There are certain requirements incumbent upon the wastewater operator when the volume and nature of waste coming into the wastewater treatment plant (WWTP) changes — first and foremost of which is recognition.
That’s the easy part, as the changing levels of your equalization tank(s) should be a clear indicator. For volumetric increases, lab analysis and (hopefully) communication with local dischargers will help determine the nature of the waste. Decreases are decidedly more welcome in that they can result in plant savings, but both increases and decreases require additional action once the process flow rate is altered.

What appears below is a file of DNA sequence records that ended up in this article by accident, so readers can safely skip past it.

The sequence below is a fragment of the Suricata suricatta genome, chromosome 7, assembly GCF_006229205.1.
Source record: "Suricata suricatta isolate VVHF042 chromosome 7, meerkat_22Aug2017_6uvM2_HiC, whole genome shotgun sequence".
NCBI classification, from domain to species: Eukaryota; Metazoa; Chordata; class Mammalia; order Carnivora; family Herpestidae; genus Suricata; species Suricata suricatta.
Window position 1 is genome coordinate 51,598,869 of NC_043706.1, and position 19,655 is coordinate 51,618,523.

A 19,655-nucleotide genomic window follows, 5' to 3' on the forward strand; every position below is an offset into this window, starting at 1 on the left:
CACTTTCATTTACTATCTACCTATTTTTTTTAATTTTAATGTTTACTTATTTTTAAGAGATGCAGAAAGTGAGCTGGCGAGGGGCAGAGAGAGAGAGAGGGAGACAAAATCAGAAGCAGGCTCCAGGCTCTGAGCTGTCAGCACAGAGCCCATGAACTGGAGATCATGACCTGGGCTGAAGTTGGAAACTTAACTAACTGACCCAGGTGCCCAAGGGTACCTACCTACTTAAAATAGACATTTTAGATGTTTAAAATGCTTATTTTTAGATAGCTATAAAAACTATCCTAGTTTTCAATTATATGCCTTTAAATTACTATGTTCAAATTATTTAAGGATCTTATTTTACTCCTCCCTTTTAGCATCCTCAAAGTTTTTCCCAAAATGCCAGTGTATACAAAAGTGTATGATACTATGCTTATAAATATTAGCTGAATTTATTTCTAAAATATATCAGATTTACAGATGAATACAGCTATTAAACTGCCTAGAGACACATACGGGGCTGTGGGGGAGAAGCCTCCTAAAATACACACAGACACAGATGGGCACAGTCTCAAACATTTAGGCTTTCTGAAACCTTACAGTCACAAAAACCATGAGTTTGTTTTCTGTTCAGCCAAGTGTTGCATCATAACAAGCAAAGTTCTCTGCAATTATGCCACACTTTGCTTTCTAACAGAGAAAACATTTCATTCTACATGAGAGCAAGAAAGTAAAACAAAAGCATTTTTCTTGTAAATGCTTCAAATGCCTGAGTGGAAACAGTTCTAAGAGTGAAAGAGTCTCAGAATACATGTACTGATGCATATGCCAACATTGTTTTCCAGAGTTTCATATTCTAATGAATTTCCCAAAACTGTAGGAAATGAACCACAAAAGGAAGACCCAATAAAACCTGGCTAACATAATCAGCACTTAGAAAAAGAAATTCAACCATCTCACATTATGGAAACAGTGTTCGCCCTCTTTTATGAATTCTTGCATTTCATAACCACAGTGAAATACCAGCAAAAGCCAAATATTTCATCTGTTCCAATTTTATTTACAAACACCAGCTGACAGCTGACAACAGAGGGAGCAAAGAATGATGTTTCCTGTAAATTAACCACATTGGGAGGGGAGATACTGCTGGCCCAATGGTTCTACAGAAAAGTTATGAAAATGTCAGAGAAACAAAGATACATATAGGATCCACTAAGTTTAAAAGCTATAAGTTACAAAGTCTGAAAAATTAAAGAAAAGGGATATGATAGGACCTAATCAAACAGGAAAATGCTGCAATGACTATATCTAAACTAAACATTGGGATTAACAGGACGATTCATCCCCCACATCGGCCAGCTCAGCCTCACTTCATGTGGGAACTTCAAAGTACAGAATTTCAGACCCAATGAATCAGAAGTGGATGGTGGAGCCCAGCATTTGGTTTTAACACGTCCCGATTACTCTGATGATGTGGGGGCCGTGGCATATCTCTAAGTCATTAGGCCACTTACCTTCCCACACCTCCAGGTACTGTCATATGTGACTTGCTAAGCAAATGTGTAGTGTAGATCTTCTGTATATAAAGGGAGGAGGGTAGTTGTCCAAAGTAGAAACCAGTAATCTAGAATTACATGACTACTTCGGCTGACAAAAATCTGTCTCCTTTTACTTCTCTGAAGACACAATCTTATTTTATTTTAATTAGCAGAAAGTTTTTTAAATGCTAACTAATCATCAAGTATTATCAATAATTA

A change in the flow rate creates a chain reaction of related — but often overlooked — system requirements, according to Daniel Theobald, wastewater consultant and owner of Environmental Services. Theobald suggests these three follow-up tasks for optimized operations once your process flow rate changes:
When it comes to efficient operations — where time is money and both are in short supply — awareness and responsiveness can help you save on precious resources. In light of this, Theobald’s message is don’t just “set it and forget it” when it comes to your process flow rate.
What further suggestions do you have for adjusting operations to flow rates? Can you name another often overlooked but important task at the plant?